*What do you think the results on the ground would be if we pulled out or re-deployed right now.
I don’t think that is the right move to make at this point. I would love to get on a plane today and get back to my wife, my son, and my career. There isn’t a day go by that I don’t wish I was at home. But, I think the only thing that would solve is less dead Americans and many more dead Iraqis. I don’t understand how we as Americans can be for a solution that while saving our lives, we allow for the killing of many more innocent Iraqis. It goes against everything America stands for. Are we not the land of the free and the home of the brave? Or is that just when it is convenient? How many other times have we gone overseas on peacekeeping missions to stop genocide? Why is this different? Regardless of your views on how we got here, I haven’t heard one argument that our leaving will not result in a humanitarian crisis. For that reason alone I think we need to ensure that the Iraqi government has a fighting shot at stability.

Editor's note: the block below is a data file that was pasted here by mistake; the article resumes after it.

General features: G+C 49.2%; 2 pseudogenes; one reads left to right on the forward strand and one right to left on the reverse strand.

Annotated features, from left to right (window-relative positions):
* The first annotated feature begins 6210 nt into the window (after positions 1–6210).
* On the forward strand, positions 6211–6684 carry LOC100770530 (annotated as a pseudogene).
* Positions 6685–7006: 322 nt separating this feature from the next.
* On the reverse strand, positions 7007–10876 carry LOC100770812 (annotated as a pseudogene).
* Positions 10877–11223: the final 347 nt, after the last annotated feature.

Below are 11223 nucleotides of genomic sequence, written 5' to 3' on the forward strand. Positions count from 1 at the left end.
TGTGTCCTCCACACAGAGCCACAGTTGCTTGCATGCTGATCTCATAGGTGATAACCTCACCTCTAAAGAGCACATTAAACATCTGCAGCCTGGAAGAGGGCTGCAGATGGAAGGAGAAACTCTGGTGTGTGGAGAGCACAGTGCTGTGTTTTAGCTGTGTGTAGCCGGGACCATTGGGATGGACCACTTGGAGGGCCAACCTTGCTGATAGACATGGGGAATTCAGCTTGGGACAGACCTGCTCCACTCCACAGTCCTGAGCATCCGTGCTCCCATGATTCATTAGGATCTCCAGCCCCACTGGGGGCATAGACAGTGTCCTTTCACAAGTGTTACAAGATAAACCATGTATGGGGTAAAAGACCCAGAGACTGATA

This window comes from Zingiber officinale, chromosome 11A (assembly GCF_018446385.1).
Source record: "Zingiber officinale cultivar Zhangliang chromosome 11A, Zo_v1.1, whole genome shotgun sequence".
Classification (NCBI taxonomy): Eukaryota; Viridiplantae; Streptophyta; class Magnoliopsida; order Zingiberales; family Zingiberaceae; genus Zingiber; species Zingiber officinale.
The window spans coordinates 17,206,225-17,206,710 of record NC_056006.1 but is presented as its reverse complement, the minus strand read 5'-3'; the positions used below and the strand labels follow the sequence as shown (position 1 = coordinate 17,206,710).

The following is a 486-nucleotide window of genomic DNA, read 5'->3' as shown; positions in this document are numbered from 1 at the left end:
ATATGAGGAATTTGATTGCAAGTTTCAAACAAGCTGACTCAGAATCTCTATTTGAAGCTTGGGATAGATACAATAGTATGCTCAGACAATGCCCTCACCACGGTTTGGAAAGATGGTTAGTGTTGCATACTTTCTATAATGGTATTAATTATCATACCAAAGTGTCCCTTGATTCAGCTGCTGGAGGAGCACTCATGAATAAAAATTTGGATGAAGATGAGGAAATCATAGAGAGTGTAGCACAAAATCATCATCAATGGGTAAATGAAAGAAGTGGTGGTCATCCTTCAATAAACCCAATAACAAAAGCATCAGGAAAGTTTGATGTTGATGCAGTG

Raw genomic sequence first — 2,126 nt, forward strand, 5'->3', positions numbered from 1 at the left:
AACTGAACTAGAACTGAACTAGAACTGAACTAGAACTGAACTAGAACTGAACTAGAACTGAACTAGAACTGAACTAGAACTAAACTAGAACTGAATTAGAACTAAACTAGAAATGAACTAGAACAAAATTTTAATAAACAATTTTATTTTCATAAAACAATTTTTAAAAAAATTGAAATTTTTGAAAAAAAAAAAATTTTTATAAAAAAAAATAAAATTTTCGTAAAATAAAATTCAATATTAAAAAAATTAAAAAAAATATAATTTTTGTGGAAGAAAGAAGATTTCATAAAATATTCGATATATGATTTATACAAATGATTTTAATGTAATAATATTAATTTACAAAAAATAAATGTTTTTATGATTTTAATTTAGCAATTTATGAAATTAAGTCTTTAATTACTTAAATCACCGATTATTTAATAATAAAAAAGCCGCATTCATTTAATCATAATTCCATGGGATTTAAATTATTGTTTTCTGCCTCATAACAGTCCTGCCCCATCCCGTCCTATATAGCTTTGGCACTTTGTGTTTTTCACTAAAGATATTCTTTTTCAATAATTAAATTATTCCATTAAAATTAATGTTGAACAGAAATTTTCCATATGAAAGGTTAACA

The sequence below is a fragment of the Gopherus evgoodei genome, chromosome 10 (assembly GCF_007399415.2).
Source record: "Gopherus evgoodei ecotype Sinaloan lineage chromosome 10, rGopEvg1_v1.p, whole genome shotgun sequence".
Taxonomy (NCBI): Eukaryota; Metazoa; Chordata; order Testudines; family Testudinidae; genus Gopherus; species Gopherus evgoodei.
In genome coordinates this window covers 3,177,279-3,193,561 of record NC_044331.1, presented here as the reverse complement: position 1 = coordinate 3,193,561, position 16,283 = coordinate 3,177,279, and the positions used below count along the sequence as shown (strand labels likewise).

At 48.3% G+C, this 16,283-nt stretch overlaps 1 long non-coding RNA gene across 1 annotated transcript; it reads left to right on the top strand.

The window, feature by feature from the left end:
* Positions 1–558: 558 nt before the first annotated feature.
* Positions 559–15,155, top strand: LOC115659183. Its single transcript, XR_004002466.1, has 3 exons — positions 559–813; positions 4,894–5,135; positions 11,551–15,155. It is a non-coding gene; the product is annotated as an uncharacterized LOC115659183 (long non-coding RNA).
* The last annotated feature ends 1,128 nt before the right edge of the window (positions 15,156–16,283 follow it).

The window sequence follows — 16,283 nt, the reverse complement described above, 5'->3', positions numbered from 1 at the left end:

*What else do you want to tell me about your mission there in Iraq.
I appreciate your reaching out to get a soldier’s view on the war. I am proud to serve with the finest Armed Forces in the world in defense of the greatest country in the world.
Once again, thank you to both Spc. Erickson and Sgt. Kane for making this interview possible. I hope you all have enjoyed this special feature, I hope to do more of these interviews in the future.